by Margaret H. Chase
Anglophone North School District has challenged all schools to become champions of Change and Reconciliation, thus incorporating an indigenous perspective in the District.
The first 150 challenge was celebrating Canada’s first 150 years. Now we are embarking into the next 150 challenge, to make it even better.
Our purpose in this project is to motivate students (grades 1-8) to take on the challenge.
Gretna Green School is promoting acts of reconciliation by infusing Mi’kmaq culture into our library, classrooms and teaching practices.
In our library, we are thankful for our recent visitor, a Mi’kmaq Elder, Donna Augustine (Turtle Woman) for presenting ways of the Mi’kmaq culture.
The children circled around the campfire, sang songs, played percussion instruments (gratitude for Karen Clark’s provisions), danced, and displayed handmade items in a makeshift longhouse/wigwam.
As each class toured the displays in their wigwam/longhouse, they made a commitment by signing their names on a poster made by the Library Creative Design Team.
The commitment is that our students want to be caring towards friends and people of our community by learning languages and ceremonies/traditions to understand cultural differences and enhance sense of belonging for all cultures as we learn to become World Class Citizens.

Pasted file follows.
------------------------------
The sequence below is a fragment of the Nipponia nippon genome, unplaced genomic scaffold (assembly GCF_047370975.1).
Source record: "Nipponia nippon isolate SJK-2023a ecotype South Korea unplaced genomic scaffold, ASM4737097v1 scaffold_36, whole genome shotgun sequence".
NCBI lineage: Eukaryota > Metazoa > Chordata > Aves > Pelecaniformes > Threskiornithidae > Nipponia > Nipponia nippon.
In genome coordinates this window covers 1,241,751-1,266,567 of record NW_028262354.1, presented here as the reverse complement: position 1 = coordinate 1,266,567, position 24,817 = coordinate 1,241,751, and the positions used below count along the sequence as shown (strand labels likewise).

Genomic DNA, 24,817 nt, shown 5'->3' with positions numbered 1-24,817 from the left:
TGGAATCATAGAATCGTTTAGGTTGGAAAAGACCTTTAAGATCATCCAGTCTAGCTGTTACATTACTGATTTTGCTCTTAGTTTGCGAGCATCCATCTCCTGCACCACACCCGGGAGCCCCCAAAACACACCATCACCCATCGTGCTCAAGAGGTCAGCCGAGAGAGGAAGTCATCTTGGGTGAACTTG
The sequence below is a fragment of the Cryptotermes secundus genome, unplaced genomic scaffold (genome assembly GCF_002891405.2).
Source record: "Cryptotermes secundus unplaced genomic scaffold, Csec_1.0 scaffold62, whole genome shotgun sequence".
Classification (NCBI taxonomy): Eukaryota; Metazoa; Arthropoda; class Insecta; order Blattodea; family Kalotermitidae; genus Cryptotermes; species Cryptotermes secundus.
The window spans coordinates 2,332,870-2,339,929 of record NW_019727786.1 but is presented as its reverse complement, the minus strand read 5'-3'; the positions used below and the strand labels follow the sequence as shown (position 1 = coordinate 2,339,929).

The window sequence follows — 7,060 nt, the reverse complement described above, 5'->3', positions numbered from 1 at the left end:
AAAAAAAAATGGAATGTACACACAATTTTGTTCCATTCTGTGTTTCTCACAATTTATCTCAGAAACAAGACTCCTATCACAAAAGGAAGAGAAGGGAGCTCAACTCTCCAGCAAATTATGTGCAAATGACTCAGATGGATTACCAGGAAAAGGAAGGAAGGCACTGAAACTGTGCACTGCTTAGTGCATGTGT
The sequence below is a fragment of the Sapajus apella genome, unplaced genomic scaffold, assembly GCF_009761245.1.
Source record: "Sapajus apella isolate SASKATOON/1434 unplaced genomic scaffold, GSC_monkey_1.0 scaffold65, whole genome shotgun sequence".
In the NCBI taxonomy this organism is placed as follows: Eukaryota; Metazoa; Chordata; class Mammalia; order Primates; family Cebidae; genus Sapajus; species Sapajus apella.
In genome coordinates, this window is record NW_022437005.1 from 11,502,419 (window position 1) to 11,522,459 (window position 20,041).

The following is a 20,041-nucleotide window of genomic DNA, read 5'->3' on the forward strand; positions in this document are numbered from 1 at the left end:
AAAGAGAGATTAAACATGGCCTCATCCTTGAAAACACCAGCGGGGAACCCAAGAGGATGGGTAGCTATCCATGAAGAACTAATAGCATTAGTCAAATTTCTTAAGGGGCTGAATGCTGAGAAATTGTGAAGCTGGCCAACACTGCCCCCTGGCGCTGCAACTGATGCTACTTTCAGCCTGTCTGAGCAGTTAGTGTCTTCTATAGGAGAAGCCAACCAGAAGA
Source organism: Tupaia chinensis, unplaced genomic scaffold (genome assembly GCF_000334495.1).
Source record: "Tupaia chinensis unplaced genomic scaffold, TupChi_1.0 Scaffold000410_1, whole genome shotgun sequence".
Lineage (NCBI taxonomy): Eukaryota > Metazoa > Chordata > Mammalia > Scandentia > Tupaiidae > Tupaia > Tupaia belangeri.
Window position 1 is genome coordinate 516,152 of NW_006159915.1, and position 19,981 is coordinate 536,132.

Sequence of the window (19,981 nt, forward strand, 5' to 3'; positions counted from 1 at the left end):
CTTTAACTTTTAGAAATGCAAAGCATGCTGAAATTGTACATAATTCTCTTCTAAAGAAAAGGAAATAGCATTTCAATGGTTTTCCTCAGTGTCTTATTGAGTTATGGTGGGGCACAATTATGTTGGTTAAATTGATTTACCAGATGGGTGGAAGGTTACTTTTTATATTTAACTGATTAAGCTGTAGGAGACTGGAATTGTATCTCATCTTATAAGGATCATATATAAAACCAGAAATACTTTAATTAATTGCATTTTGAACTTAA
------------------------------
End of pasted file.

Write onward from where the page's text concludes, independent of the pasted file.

In preparation for our special guest’s arrival, Gretna Green’s Learning Library Leaders did research.
The Horticultural Team learned about The Four Sacred Medicines, what they look and smell like, where they grow and their medicinal use.
Our teachers learned how to make sacred drums and some songs and dances to chant.
We plan to invite an indigenous elder to smudge those drums before we use them in our harmony circle.
We also performed a cultures celebration on stage at our end of month assembly, where students dressed to represent indigenous cultures from all over the world to the tune of “Celebration – Playing for Change”.
The Student Engineer Team built a tepee in the library for this occasion that included streamers of the four main colours (red, yellow, black, white), handprints (similar to a real tepee in Eel Ground) that state “Racism, Stop it!”
Our students love to read quietly in the tepee during library period.
A hand-made origami moon lights up the tepee corner where autographs of people who play a key role in helping us to become world class citizens is displayed.
As each guest played a role in our project, we presented them with a ‘key’ to our tribe saying thanks for playing a key role in our pursuit of becoming world class citizens.
A poster displayed in the library reminds to keep working on the keys to lifelong happiness, which are:
• sense of self
• sense of community
• sense of spirituality
• sense of purpose
• sense of humour.
This will enhance our journey to becoming world class citizens.
On May 23, we will have our grand Heart Garden gathering of the year, where we will plant hearts in our school/community garden, at dusk, with candlelight, and music to commemorate the lives of every child, especially the ones who went through the residential school experience.
This article originally appeared in the spring 2019 issue of Giv’er Miramichi magazine.